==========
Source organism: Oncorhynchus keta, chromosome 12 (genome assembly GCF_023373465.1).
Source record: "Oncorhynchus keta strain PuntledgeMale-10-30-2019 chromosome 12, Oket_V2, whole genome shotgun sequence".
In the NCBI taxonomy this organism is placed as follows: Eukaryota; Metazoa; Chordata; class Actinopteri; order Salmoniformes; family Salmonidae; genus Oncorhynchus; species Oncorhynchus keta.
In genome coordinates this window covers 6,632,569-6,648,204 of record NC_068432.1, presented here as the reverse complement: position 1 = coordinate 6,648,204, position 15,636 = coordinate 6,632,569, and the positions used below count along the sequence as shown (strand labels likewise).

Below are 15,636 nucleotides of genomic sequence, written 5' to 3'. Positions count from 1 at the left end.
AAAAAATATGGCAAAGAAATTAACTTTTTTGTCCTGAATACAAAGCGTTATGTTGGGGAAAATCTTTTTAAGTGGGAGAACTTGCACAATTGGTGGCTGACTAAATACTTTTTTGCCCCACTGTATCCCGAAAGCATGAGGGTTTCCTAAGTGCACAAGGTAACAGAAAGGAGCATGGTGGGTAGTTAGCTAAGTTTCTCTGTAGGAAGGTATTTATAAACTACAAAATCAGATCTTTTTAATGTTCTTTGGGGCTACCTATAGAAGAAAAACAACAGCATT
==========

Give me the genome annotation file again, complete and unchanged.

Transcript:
Source organism: Oncorhynchus keta, chromosome 12 (genome assembly GCF_023373465.1).
Source record: "Oncorhynchus keta strain PuntledgeMale-10-30-2019 chromosome 12, Oket_V2, whole genome shotgun sequence".
In the NCBI taxonomy this organism is placed as follows: Eukaryota; Metazoa; Chordata; class Actinopteri; order Salmoniformes; family Salmonidae; genus Oncorhynchus; species Oncorhynchus keta.
In genome coordinates this window covers 6,632,569-6,648,204 of record NC_068432.1, presented here as the reverse complement: position 1 = coordinate 6,648,204, position 15,636 = coordinate 6,632,569, and the positions used below count along the sequence as shown (strand labels likewise).

Below are 15,636 nucleotides of genomic sequence, written 5' to 3'. Positions count from 1 at the left end.
AAAAAATATGGCAAAGAAATTAACTTTTTTGTCCTGAATACAAAGCGTTATGTTGGGGAAAATCTTTTTAAGTGGGAGAACTTGCACAATTGGTGGCTGACTAAATACTTTTTTGCCCCACTGTATCCCGAAAGCATGAGGGTTTCCTAAGTGCACAAGGTAACAGAAAGGAGCATGGTGGGTAGTTAGCTAAGTTTCTCTGTAGGAAGGTATTTATAAACTACAAAATCAGATCTTTTTAATGTTCTTTGGGGCTACCTATAGAAGAAAAACAACAGCATT